Tell the COGCC: No residential drilling/fracking!

The blue squares show the location of two well pads within the Battlement Mesa PUD where at least 53 wells will be drilled. The yellow line is the route of the 2.5 mile pipeline. Construction on the well pads is expected to begin in the 2nd quarter of 2017. [Source: Garfield County]

The blue squares show the location of two well pads within the Battlement Mesa PUD where at least 53 wells will be drilled. The yellow dotted line is the route of the 2.5 mile pipeline. Construction on the well pads is expected to begin in the 2nd quarter of 2017. [Source: Garfield County]


Are you disgusted with the outcome of the task force recommendations? Are you frustrated with the COGCC placing the oil & gas industry’s bottom line above public health, welfare, and safety? Make your voices heard!

The comment period is still open for the public to comment on Ursa’s permit applications to drill 53 wells from 2 well pads plus build a 2.5-mile pipeline inside the Battlement Mesa PUD. But the deadline is fast-approaching on February 16. That means the COGCC must receive your comments before February 16.

Let’s use this as a statewide opportunity to tell the COGCC how we feel about drilling and fracking in residential neighborhoods and communities. It doesn’t matter where you live, anyone can comment. By doing so we not only help our friends and neighbors in Battlement Mesa but we can all send a strong message to the COGCC against residential drilling and fracking.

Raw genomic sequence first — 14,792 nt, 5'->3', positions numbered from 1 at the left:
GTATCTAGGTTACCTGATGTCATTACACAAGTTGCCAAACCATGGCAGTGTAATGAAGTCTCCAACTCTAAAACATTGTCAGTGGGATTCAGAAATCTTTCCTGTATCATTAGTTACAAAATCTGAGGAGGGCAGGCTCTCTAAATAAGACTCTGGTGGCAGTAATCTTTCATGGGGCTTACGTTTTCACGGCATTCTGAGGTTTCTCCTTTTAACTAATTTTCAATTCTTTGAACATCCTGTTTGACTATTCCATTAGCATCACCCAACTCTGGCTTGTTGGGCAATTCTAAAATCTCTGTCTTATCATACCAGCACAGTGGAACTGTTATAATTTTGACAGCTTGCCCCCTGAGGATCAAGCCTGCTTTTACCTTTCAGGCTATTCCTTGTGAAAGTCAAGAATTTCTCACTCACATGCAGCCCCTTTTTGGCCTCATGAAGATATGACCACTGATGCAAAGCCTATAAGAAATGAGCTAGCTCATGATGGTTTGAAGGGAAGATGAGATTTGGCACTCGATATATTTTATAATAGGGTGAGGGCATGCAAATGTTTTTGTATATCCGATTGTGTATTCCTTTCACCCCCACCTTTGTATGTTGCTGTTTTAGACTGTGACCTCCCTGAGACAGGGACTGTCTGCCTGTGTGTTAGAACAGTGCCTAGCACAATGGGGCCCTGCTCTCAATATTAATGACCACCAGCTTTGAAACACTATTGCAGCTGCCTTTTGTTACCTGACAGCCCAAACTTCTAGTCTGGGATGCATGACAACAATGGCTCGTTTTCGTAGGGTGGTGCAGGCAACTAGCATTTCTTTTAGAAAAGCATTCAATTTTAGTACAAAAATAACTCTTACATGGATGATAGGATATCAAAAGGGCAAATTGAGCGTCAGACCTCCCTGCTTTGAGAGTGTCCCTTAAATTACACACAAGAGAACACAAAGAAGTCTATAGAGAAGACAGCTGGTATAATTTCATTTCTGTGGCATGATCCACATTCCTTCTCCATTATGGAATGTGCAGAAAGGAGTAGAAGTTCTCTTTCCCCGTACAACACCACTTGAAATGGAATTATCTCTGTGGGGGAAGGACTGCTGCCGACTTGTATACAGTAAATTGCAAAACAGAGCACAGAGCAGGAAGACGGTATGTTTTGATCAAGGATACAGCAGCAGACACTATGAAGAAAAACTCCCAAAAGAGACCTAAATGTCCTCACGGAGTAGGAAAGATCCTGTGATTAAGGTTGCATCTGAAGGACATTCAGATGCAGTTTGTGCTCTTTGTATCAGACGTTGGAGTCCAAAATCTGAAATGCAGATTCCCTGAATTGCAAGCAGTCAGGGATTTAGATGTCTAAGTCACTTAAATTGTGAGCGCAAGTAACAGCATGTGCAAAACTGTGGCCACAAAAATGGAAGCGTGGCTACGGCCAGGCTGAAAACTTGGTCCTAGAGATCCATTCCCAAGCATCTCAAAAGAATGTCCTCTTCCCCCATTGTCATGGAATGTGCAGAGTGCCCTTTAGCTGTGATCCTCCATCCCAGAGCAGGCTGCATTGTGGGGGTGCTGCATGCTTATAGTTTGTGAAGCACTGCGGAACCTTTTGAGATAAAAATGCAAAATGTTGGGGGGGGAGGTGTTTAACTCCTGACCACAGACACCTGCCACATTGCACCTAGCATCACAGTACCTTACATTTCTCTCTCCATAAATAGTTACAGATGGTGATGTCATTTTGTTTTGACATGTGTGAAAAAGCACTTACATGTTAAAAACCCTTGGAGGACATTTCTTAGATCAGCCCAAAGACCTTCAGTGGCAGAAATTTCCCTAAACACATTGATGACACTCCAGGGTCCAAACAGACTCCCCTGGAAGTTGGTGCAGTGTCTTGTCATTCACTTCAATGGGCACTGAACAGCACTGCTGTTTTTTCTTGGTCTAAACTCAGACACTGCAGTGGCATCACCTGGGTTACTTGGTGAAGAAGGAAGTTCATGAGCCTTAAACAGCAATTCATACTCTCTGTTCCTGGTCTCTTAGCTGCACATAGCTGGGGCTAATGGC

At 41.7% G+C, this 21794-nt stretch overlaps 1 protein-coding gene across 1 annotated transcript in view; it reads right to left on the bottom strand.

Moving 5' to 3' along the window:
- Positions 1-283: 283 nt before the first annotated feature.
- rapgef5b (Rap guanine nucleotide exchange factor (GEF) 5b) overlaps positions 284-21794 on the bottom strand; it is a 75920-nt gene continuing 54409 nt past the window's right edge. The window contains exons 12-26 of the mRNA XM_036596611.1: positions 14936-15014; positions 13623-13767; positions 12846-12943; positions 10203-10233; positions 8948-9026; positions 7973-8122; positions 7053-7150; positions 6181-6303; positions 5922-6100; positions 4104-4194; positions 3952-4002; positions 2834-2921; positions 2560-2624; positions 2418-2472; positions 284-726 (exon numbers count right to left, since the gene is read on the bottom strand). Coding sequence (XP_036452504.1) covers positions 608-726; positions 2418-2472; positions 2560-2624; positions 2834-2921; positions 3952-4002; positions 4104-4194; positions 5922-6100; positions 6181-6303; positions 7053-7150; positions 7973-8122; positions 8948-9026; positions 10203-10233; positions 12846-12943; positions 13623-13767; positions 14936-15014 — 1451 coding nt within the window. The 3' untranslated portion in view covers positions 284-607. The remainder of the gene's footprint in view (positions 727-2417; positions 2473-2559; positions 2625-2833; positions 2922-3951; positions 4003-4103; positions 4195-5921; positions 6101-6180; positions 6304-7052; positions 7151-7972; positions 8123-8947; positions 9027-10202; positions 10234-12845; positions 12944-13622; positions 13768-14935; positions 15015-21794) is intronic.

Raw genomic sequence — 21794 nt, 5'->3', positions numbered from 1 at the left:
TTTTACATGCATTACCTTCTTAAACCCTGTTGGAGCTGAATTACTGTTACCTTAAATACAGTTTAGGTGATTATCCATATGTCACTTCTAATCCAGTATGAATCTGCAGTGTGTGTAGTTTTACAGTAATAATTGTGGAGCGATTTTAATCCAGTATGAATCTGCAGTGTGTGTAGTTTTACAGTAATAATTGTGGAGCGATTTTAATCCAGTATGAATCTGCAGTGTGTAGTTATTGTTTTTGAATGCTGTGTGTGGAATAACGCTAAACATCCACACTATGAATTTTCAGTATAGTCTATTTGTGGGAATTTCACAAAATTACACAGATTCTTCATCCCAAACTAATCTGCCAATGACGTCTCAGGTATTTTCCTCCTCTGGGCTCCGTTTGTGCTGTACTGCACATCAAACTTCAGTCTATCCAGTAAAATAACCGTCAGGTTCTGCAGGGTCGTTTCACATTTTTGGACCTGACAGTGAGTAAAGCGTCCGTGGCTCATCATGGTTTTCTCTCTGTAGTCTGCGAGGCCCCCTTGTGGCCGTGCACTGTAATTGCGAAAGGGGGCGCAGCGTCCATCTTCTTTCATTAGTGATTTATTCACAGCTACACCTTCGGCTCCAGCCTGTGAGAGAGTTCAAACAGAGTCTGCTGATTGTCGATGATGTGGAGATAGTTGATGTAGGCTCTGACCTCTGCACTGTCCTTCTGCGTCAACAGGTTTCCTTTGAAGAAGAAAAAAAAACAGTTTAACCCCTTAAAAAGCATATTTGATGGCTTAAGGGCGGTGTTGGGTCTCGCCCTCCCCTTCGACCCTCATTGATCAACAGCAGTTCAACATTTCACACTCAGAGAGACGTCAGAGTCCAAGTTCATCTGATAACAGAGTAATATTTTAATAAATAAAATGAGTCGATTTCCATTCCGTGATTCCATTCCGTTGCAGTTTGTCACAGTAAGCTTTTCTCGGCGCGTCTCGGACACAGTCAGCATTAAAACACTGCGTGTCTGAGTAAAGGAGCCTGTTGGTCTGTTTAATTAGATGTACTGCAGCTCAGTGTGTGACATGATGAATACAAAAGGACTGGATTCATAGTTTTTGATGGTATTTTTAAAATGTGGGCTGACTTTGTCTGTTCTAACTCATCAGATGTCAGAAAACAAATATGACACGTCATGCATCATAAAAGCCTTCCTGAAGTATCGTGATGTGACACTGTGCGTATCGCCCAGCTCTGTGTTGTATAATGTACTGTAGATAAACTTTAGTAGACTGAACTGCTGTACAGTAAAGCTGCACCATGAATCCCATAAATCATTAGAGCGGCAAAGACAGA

There are three ways you can comment to the COGCC on these permits:

  1. Use the COGCC website to comment via Microsoft Silverlight. This requires you to download a Microsoft program onto your computer so you can use COGCC’s “e-form” comment sheet. Learn how to do this here.
  2. Email your comments to Western Colorado Congress and they will upload them into the “e-form” for you.
    Send comments to:
  3. Physically mail comments (must be postmarked BEFORE February 16):
    Jane Stancyzyk, Permitting Manager
    Colorado Oil and Gas Commission
    1120 Lincoln St., Suite 801
    Denver, CO 80213

Tell the COGCC that drilling and fracking do not belong in Battlement Mesa or any residential neighborhoods and communities!

In December, after a laborious series of hearings before the Garfield County planning commission and the BOCC, Ursa’s three special use permits to drill 53 wells on 2 pads plus 2.5 miles of pipeline inside the Battlement Mesa PUD were approved. However each permit included several conditions of approval (COAs) which are available to the public and accessible here: